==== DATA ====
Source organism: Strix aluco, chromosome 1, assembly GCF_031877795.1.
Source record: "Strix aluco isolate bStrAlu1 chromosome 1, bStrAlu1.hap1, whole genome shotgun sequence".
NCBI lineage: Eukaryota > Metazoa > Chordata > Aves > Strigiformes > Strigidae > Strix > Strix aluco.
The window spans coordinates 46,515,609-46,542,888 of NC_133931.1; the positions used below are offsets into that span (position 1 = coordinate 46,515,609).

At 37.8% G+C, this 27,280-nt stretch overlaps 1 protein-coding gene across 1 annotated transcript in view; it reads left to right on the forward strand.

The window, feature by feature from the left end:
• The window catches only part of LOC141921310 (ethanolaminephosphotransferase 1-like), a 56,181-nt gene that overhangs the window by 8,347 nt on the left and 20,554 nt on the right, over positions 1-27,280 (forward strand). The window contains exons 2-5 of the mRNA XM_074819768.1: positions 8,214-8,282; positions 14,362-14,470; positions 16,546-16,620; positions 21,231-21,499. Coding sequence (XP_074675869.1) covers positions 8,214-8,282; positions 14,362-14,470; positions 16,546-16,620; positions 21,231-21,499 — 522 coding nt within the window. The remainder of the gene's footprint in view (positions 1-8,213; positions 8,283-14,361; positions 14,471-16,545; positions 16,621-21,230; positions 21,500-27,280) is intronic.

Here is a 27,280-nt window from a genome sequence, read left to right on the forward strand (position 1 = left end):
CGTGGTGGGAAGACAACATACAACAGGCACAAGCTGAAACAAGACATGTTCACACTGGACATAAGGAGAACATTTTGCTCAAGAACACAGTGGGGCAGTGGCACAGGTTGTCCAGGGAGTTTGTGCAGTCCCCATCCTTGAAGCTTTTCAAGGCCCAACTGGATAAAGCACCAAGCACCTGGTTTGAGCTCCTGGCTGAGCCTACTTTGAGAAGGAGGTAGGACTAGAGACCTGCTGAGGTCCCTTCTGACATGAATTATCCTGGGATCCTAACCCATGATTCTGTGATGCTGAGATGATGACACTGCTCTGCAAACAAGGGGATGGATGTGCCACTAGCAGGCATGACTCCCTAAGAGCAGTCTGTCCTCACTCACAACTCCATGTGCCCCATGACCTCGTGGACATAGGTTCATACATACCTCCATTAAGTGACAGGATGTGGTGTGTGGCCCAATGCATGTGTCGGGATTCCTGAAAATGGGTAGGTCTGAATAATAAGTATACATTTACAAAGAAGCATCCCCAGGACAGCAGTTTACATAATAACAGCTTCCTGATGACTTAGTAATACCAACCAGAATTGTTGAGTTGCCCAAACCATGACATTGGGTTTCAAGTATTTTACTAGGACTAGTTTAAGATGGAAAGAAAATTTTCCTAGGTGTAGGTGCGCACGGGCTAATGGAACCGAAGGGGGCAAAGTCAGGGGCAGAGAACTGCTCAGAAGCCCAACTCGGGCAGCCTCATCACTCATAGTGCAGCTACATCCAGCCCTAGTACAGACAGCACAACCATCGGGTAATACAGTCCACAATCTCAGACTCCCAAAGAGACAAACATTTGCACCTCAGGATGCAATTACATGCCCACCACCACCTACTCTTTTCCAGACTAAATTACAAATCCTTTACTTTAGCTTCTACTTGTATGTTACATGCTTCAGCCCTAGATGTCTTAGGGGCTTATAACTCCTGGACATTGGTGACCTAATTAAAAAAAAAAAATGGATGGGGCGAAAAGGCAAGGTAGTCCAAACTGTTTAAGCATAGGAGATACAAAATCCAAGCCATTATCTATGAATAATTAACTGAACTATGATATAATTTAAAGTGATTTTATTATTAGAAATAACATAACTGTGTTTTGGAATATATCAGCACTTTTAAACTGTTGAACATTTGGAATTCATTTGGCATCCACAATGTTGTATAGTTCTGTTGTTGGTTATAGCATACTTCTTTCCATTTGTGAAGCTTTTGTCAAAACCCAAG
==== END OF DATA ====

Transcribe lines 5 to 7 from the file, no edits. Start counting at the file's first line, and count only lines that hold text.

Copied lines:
At 37.8% G+C, this 27,280-nt stretch overlaps 1 protein-coding gene across 1 annotated transcript in view; it reads left to right on the forward strand.

The window, feature by feature from the left end:
• The window catches only part of LOC141921310 (ethanolaminephosphotransferase 1-like), a 56,181-nt gene that overhangs the window by 8,347 nt on the left and 20,554 nt on the right, over positions 1-27,280 (forward strand). The window contains exons 2-5 of the mRNA XM_074819768.1: positions 8,214-8,282; positions 14,362-14,470; positions 16,546-16,620; positions 21,231-21,499. Coding sequence (XP_074675869.1) covers positions 8,214-8,282; positions 14,362-14,470; positions 16,546-16,620; positions 21,231-21,499 — 522 coding nt within the window. The remainder of the gene's footprint in view (positions 1-8,213; positions 8,283-14,361; positions 14,471-16,545; positions 16,621-21,230; positions 21,500-27,280) is intronic.